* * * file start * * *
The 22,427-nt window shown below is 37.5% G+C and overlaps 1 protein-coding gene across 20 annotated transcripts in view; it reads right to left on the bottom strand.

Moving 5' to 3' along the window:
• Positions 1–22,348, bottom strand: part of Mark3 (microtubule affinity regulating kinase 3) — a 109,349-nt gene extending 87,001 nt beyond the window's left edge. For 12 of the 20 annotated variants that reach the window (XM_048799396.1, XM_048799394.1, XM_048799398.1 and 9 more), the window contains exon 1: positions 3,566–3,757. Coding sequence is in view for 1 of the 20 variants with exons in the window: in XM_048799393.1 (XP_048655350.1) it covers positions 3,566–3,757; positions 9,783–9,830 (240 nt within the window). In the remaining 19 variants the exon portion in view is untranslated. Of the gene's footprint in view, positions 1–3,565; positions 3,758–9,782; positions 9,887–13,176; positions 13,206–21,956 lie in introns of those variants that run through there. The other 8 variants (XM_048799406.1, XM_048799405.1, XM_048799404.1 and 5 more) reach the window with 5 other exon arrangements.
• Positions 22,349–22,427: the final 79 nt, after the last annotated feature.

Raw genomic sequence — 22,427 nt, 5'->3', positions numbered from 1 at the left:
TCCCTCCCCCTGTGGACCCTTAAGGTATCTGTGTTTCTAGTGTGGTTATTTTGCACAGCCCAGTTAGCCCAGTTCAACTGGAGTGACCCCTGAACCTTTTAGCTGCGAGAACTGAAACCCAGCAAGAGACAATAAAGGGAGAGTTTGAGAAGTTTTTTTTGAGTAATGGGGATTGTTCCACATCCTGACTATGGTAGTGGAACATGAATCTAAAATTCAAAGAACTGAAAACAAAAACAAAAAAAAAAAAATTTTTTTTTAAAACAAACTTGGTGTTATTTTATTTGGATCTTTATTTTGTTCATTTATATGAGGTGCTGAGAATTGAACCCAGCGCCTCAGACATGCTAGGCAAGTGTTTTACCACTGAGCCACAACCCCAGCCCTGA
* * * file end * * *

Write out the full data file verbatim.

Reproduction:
The 22,427-nt window shown below is 37.5% G+C and overlaps 1 protein-coding gene across 20 annotated transcripts in view; it reads right to left on the bottom strand.

Moving 5' to 3' along the window:
• Positions 1–22,348, bottom strand: part of Mark3 (microtubule affinity regulating kinase 3) — a 109,349-nt gene extending 87,001 nt beyond the window's left edge. For 12 of the 20 annotated variants that reach the window (XM_048799396.1, XM_048799394.1, XM_048799398.1 and 9 more), the window contains exon 1: positions 3,566–3,757. Coding sequence is in view for 1 of the 20 variants with exons in the window: in XM_048799393.1 (XP_048655350.1) it covers positions 3,566–3,757; positions 9,783–9,830 (240 nt within the window). In the remaining 19 variants the exon portion in view is untranslated. Of the gene's footprint in view, positions 1–3,565; positions 3,758–9,782; positions 9,887–13,176; positions 13,206–21,956 lie in introns of those variants that run through there. The other 8 variants (XM_048799406.1, XM_048799405.1, XM_048799404.1 and 5 more) reach the window with 5 other exon arrangements.
• Positions 22,349–22,427: the final 79 nt, after the last annotated feature.

Raw genomic sequence — 22,427 nt, 5'->3', positions numbered from 1 at the left:
TCCCTCCCCCTGTGGACCCTTAAGGTATCTGTGTTTCTAGTGTGGTTATTTTGCACAGCCCAGTTAGCCCAGTTCAACTGGAGTGACCCCTGAACCTTTTAGCTGCGAGAACTGAAACCCAGCAAGAGACAATAAAGGGAGAGTTTGAGAAGTTTTTTTTGAGTAATGGGGATTGTTCCACATCCTGACTATGGTAGTGGAACATGAATCTAAAATTCAAAGAACTGAAAACAAAAACAAAAAAAAAAAAATTTTTTTTTAAAACAAACTTGGTGTTATTTTATTTGGATCTTTATTTTGTTCATTTATATGAGGTGCTGAGAATTGAACCCAGCGCCTCAGACATGCTAGGCAAGTGTTTTACCACTGAGCCACAACCCCAGCCCTGA